In honor of Youth Sports Safety Month we want to discuss mouth guards and their use for children participating in spring sports. 84% of children don’t wear a mouth guard while playing organized sports. Last year, the National Youth Sports Safety Foundation* forecasted that more than 3 million teeth would be knocked out in sporting events. We understand asking children to wear a mouth guard during physical activities can be challenging to a parent. But it is worth the effort.
Most often, we think of mouth guards for “contact” sports, such as: football, boxing or hockey. However, there is incidental contact in many other activities such as: biking, baseball, softball, basketball, skateboarding and soccer. These activities can also lead to trauma to your teeth, jaw joints, tongue and lips. Unfortunately, dental injuries can be painful, permanent and costly to repair. The good news is that many mouth injuries can be avoided by proper use of a mouth guard. The American Dental Association has estimated that mouth guards prevent approximately 200,000 injuries in high school and collegiate sports alone.**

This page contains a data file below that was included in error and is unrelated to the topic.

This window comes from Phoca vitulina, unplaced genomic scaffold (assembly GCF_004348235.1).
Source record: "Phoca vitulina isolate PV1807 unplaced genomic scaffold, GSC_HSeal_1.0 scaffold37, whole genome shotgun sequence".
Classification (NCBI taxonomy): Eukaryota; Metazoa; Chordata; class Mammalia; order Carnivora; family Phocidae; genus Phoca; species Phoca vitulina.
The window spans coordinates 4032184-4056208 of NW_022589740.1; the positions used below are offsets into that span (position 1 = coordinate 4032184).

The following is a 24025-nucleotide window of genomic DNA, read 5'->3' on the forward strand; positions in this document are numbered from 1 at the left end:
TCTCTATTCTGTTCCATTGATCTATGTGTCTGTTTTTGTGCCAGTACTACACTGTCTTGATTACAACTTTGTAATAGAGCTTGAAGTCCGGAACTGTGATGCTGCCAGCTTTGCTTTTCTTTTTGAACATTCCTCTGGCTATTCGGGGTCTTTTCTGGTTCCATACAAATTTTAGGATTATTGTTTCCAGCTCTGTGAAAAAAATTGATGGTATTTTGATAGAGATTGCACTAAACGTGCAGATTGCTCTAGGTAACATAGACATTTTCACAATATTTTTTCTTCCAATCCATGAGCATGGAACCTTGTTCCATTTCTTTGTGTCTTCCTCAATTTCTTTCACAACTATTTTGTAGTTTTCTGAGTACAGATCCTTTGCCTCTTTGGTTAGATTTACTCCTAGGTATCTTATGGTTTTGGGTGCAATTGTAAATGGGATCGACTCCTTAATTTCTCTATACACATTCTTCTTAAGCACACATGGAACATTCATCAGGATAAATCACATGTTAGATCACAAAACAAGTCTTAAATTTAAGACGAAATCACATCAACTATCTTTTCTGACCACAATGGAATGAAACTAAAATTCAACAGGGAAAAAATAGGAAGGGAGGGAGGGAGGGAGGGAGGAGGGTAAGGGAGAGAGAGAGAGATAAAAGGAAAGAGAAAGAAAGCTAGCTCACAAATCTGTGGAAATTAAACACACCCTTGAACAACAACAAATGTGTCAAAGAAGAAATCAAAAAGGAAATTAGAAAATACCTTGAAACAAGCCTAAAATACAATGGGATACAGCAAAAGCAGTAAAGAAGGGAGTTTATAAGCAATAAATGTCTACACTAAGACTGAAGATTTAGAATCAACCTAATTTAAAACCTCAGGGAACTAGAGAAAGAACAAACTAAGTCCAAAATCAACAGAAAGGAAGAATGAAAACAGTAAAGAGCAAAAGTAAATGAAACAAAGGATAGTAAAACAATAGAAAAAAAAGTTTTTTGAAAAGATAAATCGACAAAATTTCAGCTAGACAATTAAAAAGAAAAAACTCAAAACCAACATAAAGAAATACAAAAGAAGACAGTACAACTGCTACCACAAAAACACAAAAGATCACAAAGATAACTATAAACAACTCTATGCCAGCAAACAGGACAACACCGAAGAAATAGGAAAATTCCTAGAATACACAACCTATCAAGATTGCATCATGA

When considering types of mouth guards, remember that unless the mouth guard is comfortable and well fitted, it is much less likely to be worn. Different types of mouth guards include “boil and bite” mouth guards that are available at most sporting goods stores, and custom mouth guards that can be fabricated here at Stephens Dentistry. You can often get mouth guards in different themes and colors, encouraging children to wear them more often. Call us today to discuss the type of mouth guard that will work best in your situation.
* National Youth Sports Safety Foundation – http://www.health.gov/nhic/NHICScripts/Entry.cfm?HRCode=HR2693
** American Dental Association – Mouth Guards: http://www.ada.org/2713.aspx?currentTab=2